You can rent Dolly Parton’s tour bus for $10,000 a stay – comes complete with old wigs and clothes


You can now rent Dolly Parton’s tour bus for $10,000 a stay – which was the country star’s home on the road for 13 years and comes complete with her old wigs and clothes still in the closets

  • The bus was the artist’s ‘personal sanctuary’ for more than a decade, and now, you can experience it for $5,000 a night with a two-night minimum stay
  • It acted not only as the spot for the country star, now 76, to rest her head on the road, but it was also the place where she wrote dozens of her hit songs
  • Filled with old relics like jewelry, wigs, and clothing, the bus is a ‘once-in-a-lifetime opportunity’ for fans and ‘the ultimate behind-the-scenes experience’
  • The bus, which is called the Dolly Suite 1986, now sits permanently at Dollywood’s DreamMore Resort and Spa in in Pigeon Forge, Tennessee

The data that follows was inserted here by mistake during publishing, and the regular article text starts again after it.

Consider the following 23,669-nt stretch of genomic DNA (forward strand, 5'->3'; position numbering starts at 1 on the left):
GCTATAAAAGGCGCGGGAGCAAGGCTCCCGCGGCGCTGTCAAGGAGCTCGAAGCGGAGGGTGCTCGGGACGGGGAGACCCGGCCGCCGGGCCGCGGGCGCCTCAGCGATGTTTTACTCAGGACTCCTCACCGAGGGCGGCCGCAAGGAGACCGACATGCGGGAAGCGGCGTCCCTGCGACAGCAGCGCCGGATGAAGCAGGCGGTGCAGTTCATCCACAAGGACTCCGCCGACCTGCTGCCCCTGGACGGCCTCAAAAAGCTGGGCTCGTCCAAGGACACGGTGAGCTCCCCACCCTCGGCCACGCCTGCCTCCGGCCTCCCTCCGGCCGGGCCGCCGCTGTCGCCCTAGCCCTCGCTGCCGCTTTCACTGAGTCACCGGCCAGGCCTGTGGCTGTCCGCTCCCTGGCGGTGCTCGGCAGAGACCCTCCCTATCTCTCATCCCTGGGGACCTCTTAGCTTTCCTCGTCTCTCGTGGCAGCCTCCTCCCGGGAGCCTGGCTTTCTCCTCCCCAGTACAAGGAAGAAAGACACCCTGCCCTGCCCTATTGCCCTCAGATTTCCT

• It sleeps up to two guests, but each stay also comes with a guest room in the resort, which can fit up to four additional people

Get ready, Dolly Parton fans, because you can now rent out the acclaimed singer’s tour bus for $10,000 a stay – which comes complete with her old wigs and clothes still in the closets.

The country star, now 76, spent more than 13 years calling the motorcoach her home – and now, you can experience it for yourself.

The bus was the artist’s ‘personal sanctuary’ on the road for more than a decade, acting not only as the spot for her to rest her head after performing to sold out concerts on tour, but it was also the place where she wrote dozens of her hit songs.

Filled with old relics like pieces of her favorite jewelry, wigs, and items of clothing she previously wore, the bus, which is called the Dolly Suite 1986, is a ‘once-in-a-lifetime opportunity’ for fans and ‘the ultimate behind-the-scenes Dolly Parton experience,’ according to its website.

Get ready, Dolly Parton fans, because you can now rent out the acclaimed singer's tour bus for $10,000 a stay - which comes complete with her old wigs and clothes still in the closets

Get ready, Dolly Parton fans, because you can now rent out the acclaimed singer’s tour bus for $10,000 a stay – which comes complete with her old wigs and clothes still in the closets